For those who visited or lived in DC back in the day, they will recall going down to Maine Avenue fish market to buy shrimp and seafood from the red roofed open air buildings sitting low down by the water. You could even get them pre-steamed with Old Bay Seasoning and ready to eat. The area was a bit run down and sketchy at night. It was a strange location in DC. But one went there for the shrimp. Or if you were eating at Philips.
Times have changed but the seafood stalls are still there. Other than that, it’s a complete make over. Now The Wharf is an entire outdoor boardwalk built for pleasure by the water. It is a new destination location in DC. If you come to DC, I recommend trying it out.
Go for the seafood, Gordon Ramsey’s sticky toffee pudding, and towers of seafood. If you are not into seafood, there are other options. Even the Irish pub is good!
It so transpired that I got an insiders’ list of a different kind. Through a cousin of a former colleague’s colleague, I was sent a list of recommendations of, “names of restaurants and trendy places attended by upper class and local inhabitants.” Not all these places are upscale.
At the restaurant Quinto Roma, you can eat in igloos.
Il Datterino Giallo, Piazza Ledro: “Il Datterino Giallo, vi propone una cucina genuina e verace, al contempo sana e molto attuale, in un ambiente sofisticato ma non troppo, un mix di arredo tra il provenzale e l’industriale in una ‘location’ prestigiosa come quella del quartiere romano…” translates to: … offers traditional Italian cuisine, Mediterranean, at the same time innovative, in a welcoming location, inspired by a hybrid style between Provencal and industrial… in a prestigious location of Rome.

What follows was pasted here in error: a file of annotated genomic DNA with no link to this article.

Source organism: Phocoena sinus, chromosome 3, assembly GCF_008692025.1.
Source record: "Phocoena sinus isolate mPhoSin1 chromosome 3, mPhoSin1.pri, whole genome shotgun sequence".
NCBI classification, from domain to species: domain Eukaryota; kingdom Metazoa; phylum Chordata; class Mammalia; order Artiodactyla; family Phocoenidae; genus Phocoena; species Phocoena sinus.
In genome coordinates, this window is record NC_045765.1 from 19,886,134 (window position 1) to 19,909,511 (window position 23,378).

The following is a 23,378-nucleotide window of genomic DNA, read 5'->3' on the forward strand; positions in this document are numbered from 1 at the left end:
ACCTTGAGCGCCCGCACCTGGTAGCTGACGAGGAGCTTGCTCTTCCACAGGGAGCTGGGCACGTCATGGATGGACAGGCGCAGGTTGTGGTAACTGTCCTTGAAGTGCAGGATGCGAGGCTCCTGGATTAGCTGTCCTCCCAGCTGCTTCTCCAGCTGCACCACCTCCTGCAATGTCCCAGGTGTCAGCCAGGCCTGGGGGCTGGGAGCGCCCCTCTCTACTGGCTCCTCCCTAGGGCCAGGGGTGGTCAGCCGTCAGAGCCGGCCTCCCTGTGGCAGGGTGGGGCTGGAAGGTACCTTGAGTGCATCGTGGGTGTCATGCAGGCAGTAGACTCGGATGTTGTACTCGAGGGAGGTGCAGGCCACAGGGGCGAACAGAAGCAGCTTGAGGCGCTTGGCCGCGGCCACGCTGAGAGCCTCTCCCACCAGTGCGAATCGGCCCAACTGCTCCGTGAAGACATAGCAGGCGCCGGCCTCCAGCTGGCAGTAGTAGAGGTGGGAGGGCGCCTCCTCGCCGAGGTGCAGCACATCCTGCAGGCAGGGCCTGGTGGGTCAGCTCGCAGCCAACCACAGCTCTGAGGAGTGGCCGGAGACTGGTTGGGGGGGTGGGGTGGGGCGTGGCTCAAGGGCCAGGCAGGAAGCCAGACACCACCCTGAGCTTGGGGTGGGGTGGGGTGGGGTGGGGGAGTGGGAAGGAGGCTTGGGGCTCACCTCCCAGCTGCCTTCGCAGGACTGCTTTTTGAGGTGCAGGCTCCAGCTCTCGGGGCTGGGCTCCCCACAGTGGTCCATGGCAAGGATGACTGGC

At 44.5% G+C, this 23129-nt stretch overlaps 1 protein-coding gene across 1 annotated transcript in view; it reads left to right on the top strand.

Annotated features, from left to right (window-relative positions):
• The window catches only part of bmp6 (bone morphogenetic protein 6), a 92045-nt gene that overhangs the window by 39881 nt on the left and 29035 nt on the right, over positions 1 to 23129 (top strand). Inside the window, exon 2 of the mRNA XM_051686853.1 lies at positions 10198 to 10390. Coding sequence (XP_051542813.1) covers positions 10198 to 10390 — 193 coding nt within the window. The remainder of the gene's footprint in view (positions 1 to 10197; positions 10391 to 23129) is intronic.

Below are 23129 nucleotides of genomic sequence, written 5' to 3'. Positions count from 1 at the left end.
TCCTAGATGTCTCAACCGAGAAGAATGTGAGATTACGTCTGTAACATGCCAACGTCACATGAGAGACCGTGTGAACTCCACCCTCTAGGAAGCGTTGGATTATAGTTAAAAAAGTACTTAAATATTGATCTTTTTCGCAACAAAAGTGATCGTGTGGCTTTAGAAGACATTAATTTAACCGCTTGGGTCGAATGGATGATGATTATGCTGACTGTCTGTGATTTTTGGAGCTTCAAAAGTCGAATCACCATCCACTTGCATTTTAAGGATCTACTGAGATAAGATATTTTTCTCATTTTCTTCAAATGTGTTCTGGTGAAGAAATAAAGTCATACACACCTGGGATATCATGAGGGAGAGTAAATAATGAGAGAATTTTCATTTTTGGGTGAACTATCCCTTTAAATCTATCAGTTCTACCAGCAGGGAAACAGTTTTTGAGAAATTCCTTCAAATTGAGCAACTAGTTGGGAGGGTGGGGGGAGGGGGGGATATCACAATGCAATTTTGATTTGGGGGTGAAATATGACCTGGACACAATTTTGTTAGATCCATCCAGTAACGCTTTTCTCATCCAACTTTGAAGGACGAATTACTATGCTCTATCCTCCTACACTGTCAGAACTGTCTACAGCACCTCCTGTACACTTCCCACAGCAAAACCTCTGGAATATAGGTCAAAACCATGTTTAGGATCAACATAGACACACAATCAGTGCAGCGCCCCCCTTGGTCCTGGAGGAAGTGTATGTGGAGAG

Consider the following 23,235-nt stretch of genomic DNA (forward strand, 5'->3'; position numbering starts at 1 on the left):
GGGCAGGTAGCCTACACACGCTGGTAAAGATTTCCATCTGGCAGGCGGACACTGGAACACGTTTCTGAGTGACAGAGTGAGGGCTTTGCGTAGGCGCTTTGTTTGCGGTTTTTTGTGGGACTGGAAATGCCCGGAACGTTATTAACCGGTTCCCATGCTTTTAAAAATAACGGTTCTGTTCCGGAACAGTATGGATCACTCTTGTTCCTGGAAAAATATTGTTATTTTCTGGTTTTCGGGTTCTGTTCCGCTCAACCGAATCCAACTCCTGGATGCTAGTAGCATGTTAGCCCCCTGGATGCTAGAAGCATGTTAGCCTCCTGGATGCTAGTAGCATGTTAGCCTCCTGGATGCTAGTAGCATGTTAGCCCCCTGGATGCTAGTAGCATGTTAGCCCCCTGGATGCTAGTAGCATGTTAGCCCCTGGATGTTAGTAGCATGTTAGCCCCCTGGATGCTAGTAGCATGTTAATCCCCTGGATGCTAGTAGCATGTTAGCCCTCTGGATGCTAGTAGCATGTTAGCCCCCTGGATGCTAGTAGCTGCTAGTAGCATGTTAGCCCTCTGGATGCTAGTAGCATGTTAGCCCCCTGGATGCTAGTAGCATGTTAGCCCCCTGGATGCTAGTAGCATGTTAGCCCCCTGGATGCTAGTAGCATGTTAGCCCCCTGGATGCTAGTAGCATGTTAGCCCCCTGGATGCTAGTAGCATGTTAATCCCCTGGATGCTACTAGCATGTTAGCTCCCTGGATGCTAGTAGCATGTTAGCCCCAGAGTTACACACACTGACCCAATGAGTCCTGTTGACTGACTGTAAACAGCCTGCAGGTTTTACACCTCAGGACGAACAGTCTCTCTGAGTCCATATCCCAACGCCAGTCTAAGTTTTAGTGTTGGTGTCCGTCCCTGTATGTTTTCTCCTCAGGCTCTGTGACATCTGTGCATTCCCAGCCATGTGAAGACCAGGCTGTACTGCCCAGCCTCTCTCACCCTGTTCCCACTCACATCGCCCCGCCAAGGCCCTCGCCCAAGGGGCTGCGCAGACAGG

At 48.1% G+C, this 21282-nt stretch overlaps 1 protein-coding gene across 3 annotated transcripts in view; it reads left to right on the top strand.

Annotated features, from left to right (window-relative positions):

I have not been to any of these places. If you go, let me know how it was.
I doubt that this beautiful lady’s life is some romanticized imagining, but, she certainly didn’t need to smile or even tolerate me. She could have told me to eff off. Instead, she put up with my lens.
It is possible to take a one day boat trip out of Dhaka. We used a company that charged around 2,500 Taka per adult if there there at least 20 adults. The boat is spacious (and shaped like a peacock!) and we had it all to ourselves. Lunch and several touristy stops were included: we had a quick walk to an old estate, a stop for a swim (dolphins were also promised but alas), and a visit to a village where the laborers make “jamdani” saris. The “jamdani” clothe is a woven gauze and very expensive due to the labor involved in weaving it.
I enjoyed sitting on the rooftop deck, in a comfy chair, watching the river float by. Plus, there is a toilet on the boat. So the day out included two hours in traffic, six hours on the boat, and an hour back to Dhaka.
As an alluvial delta, Bangladesh has few rocks. In Jaflong, in the northeast corner of Bangladesh, they fish for rocks. The rocks are fished from the river, broken, loaded onto trucks and taken off to be turned into cement. Jaflong sits on the invisible border with India and was once considered a beautiful place. Even now, amidst the horrors of backbreaking labor and touristy traps, you can still see the faded glory in the bridge and the hills.
It’s hard to see the beauty through the lifeless eyes and the maelstrom of medieval tableaux.
Photos are still the best souvenirs. The one I got here of our boat driver was my favorite from the hundreds I took on a touristy trip to a village where they make pottery. While the trip was geared for tourists and the villagers are used to being photographed, they were still kind and friendly to us. I didn’t feel so milked as I have in many other “villages” around the world. On top of which, at this village, the forced shopping component was at a pit stop along the road back to Dhaka. It was a fun day out.
The bowls we got to try our hands are mainly used for yogurt.